The number of dog attacks recorded by police in England and Wales has risen by more than a third in the past five years, a BBC investigation has found.
Last year, there were nearly 22,000 cases of out-of-control dogs causing injury while in 2018, there were just over 16,000. This represents an increase of 34%, while the UK’s dog population is estimated to have risen by around 15% in that time.
The BBC’s findings are based on 37 responses to Freedom of Information (FOI) requests made to all 43 police forces. Dogs which cause death or injury to a person or an assistance dog must be recorded by police.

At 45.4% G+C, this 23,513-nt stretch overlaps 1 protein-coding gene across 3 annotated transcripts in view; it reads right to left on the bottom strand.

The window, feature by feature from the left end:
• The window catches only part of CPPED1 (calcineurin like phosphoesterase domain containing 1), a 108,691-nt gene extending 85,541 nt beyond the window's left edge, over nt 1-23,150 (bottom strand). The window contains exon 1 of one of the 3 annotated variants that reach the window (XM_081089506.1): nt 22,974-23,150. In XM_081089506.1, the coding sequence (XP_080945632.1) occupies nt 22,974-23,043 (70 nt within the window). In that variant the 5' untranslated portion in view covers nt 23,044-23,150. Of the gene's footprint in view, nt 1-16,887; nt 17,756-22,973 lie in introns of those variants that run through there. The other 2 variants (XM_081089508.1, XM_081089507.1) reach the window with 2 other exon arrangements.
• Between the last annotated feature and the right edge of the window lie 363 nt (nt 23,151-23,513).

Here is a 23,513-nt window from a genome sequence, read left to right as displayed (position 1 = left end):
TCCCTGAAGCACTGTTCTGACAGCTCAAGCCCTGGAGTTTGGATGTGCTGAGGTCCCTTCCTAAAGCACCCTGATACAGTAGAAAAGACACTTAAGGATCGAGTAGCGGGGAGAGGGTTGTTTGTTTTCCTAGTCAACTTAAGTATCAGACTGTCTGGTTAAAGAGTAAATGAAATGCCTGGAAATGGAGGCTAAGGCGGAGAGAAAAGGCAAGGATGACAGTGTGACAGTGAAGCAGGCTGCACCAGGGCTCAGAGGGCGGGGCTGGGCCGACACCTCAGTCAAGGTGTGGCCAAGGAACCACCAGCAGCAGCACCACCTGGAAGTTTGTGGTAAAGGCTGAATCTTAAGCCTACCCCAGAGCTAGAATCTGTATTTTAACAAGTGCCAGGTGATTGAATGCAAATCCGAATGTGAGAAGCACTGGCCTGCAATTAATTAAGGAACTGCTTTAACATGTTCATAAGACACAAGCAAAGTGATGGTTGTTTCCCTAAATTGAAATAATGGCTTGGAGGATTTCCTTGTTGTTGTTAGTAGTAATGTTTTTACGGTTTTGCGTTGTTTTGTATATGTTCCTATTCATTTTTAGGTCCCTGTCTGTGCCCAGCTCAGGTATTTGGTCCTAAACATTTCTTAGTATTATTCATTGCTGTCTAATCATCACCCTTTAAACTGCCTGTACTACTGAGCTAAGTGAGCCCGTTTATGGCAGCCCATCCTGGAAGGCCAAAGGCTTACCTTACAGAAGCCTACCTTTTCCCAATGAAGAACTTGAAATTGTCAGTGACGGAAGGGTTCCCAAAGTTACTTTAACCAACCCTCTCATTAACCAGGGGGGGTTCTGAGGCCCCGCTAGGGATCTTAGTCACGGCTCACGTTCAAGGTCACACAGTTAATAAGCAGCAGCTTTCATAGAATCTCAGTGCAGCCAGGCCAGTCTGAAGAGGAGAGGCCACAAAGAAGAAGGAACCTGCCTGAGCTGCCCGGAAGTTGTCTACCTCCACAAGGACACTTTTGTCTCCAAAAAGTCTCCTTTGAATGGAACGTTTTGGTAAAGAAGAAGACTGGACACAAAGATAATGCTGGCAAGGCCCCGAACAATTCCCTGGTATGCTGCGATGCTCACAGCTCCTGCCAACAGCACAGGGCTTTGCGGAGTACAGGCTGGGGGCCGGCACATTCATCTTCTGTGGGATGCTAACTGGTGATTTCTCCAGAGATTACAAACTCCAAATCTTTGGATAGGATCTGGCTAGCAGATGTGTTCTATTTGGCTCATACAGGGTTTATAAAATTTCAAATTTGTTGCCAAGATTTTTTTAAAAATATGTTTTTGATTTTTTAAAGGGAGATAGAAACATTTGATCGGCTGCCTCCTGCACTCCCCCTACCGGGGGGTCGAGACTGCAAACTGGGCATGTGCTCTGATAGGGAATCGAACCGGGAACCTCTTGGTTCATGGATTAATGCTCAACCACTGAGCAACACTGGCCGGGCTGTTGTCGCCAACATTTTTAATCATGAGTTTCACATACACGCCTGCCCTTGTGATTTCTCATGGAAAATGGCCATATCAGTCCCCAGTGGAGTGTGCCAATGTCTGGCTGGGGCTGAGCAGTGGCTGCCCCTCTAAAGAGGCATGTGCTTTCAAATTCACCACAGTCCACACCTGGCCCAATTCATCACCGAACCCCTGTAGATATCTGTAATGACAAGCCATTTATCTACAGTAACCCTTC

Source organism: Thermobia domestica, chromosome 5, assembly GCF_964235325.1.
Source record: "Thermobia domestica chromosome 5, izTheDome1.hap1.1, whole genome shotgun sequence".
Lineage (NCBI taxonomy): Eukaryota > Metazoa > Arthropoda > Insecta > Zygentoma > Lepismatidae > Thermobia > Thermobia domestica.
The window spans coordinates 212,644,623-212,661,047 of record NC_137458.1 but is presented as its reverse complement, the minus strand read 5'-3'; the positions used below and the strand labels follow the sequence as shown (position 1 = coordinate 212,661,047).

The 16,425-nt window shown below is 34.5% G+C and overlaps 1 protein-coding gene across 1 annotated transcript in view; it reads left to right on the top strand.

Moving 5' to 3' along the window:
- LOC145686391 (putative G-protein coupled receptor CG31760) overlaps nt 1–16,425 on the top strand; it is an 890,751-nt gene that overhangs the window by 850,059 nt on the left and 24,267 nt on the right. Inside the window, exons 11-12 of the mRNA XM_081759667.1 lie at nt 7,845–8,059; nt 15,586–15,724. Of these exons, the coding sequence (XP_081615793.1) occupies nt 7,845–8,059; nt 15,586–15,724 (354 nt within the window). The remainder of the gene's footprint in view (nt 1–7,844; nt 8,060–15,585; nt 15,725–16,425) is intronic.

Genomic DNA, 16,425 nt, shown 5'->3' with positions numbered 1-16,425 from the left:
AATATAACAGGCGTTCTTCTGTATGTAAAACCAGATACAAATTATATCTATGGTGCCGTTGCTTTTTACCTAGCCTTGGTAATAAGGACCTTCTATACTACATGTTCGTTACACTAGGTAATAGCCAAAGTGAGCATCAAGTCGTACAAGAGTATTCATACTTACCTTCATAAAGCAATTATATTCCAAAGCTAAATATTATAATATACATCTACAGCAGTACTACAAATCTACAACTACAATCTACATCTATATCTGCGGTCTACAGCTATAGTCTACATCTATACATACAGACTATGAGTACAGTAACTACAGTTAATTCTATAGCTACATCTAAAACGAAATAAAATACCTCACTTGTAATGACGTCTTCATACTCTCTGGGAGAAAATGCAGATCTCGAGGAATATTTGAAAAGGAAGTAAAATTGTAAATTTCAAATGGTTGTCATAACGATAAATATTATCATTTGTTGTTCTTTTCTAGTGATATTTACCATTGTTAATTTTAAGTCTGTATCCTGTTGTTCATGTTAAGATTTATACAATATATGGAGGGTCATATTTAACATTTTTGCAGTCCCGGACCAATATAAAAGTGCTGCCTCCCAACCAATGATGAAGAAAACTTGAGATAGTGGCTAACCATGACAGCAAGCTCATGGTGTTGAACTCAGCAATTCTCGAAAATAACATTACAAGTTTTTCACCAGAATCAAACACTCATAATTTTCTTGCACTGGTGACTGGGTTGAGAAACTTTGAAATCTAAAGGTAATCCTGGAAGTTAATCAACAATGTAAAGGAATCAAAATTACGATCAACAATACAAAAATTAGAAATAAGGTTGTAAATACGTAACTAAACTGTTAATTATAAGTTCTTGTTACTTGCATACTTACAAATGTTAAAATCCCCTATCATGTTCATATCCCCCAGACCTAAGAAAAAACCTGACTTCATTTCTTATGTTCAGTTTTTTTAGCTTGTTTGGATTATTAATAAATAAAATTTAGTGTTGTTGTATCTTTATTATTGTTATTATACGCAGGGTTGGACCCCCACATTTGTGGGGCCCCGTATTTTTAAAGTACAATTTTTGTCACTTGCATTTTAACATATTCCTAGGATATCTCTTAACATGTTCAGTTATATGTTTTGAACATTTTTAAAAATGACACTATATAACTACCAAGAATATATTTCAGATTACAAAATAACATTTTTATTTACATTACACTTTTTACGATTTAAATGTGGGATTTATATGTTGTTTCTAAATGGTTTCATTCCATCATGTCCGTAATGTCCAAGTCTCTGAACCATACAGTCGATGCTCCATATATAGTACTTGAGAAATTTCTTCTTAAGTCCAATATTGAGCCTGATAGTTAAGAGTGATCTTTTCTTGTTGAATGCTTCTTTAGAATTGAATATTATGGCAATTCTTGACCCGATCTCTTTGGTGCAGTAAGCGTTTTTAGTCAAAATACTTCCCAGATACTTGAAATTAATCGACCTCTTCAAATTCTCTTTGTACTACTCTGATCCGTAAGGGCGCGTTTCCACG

The number of dogs removed from their owners by police has also risen, according to the data. Nearly 3,500 dogs were seized in 2022 across 33 force areas – up 36% from 2018 figures.
Paul Jameson, a specialist dog legislation officer for South Yorkshire Police, told the BBC: “Some dogs have not been socialised as much as they would have been (before lockdown) in terms of puppy training or training classes. Or being used to people coming to the home address. That can impact upon the dog and create stress.”
The National Police Chiefs’ Council (NPCC) said forces across the UK have been focusing on attacks.
Deputy Chief Constable Robert Carden said: “Incidents can often be very alarming, but I want to reassure people that we are taking the matter seriously and we are cracking down on those who own or breed dangerous dogs.”